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5 easy ways to use Dual Coding for studying

5 easy ways to use Dual Coding for studying

5 min read
  • The science of learning

Have you heard of dual coding? It had been gaining popularity as a study and revision technique, so you may well know all about what it is, and perhaps even why it is such an important learning strategy. But do your students actually know how to use it?

In this blog, we’re exploring 5 different ways to use dual coding in revision. But first, let’s have a quick recap on what dual coding is…

What is Dual Coding?

Dual coding is the process of blending both words and pictures while learning. Viewing those two formats gives us two different representations of the same piece of information. This works because visual and verbal information are processed differently, which when both viewed simultaneously improves learning – hence the term “dual coding”.

This helps form a stronger connection and gives the information a better chance of cementing into our long-term memory, as well as helping us to recall this information more easily when needed.

Dual coding expert, Oliver Caviglioli (who has written a great book on the topic which we’ll be reviewing soon) suggests 4 key principles for using dual coding. These are:

  • Cut – Reduce the amount of content, be selective and only use the most important information. It’s all too easy to just copy down everything about a topic, with a couple of added pictures, in an attempt to make an exhaustive resource. However, this just causes an overload of information which is difficult to read and remember.
  • Chunk – Divide the content into groups of related information;
  • Align – Make sure that words and pictures are neatly ordered, making them easier to read;
  • Restrain – Avoid “overdoing” it. In other words, don’t go crazy with different colours and fonts.

So, what are some different ways that you and your students can use dual coding?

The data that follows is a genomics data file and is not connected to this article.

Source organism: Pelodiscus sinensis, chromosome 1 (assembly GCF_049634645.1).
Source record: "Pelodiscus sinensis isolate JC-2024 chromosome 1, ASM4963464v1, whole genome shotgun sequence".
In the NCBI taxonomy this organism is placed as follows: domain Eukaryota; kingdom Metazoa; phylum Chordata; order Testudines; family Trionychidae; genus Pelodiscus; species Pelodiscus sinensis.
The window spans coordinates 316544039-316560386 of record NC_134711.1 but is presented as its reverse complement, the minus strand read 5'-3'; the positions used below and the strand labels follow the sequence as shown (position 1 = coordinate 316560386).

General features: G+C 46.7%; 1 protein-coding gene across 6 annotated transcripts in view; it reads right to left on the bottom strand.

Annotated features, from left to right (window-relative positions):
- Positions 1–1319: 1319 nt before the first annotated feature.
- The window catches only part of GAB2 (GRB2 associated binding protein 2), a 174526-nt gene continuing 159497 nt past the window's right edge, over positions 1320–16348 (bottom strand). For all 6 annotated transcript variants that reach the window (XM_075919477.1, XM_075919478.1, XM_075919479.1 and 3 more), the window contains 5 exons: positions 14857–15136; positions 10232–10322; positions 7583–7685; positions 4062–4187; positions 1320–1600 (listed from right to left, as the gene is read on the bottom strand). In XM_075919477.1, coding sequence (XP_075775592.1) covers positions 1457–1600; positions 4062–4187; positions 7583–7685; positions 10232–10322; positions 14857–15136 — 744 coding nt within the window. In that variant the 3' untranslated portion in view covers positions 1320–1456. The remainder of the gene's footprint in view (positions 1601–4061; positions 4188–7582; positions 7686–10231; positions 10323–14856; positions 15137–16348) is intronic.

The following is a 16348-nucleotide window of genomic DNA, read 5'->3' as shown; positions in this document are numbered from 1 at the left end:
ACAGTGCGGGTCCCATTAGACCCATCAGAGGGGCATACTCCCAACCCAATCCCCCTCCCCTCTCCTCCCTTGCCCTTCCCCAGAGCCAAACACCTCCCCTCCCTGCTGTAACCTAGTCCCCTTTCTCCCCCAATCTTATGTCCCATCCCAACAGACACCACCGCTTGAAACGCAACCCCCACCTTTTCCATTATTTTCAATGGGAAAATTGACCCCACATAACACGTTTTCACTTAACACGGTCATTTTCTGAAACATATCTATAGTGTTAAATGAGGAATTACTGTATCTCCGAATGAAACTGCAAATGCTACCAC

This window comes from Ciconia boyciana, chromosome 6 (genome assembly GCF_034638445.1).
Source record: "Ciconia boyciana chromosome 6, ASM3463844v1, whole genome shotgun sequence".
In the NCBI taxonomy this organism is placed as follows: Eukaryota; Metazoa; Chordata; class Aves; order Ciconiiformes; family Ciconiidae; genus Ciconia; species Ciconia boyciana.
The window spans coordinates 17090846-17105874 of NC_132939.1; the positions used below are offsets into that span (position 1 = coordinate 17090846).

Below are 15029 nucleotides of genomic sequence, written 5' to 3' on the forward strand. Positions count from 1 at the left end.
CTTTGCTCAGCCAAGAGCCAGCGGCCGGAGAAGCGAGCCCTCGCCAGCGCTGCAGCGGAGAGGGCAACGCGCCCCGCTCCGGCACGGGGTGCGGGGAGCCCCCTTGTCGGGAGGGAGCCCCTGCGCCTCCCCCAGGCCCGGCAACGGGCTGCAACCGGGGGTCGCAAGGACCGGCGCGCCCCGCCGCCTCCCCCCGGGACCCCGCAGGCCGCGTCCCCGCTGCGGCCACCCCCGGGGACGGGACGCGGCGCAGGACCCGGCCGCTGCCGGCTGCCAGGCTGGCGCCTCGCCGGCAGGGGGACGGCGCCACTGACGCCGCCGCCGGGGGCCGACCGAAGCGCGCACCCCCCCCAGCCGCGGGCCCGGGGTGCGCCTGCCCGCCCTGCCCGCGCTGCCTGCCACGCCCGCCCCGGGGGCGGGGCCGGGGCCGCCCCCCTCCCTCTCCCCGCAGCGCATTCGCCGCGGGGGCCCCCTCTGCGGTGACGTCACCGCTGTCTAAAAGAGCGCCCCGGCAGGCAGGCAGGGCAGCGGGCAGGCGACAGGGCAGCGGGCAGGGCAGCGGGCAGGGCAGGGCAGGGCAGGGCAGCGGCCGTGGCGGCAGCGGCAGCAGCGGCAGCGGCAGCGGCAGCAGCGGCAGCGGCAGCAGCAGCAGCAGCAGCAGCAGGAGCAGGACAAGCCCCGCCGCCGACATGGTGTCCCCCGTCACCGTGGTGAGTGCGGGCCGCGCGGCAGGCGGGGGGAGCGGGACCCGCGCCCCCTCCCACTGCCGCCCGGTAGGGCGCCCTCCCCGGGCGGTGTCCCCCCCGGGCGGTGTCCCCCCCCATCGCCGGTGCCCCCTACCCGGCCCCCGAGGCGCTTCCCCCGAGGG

5 ways to use dual coding when studying

5 ways to use Dual Coding for studying

1. Drawings

This does what it says on the tin: we’re talking about simply drawing pictures. Research suggests that creating a drawing from a piece of information requires you to elaborate on its meaning. You have to really consider the information to decipher how best to represent it, create the necessary motor movements with a pencil, and use pictorial processing to inspect your drawing once it’s finished. This deeper processing helps to cement the information into long-term memory.

Many students will be quick to dismiss this strategy because they “can’t draw”. The fact is, there’s no need to be an artist – the most important thing is that your drawings have meaning. As long as they represent the information you need to remember, even if this is only meaningful to you, drawings are a great way to boost student learning.

2. Graphic organisers

A graphic organiser is a way to organise information (both words and pictures) according to the relationships between different concepts.

There are loads of different types of graphic organisers, all corresponding to different ways of thinking: mind maps and tree diagrams organise information by “chunking” it into related groups; Venn diagrams organise information through comparing its similarities and differences; flowcharts organise information as it occurs within a sequence; other graphic organisers show information with cause-and-effect relationships.

If you need some inspiration, you can actually see some great examples of graphic organiser examples on Oliver Caviglioli’s website.

Help your staff understand and apply the latest and most important Cognitive Science research.

3. Diagrams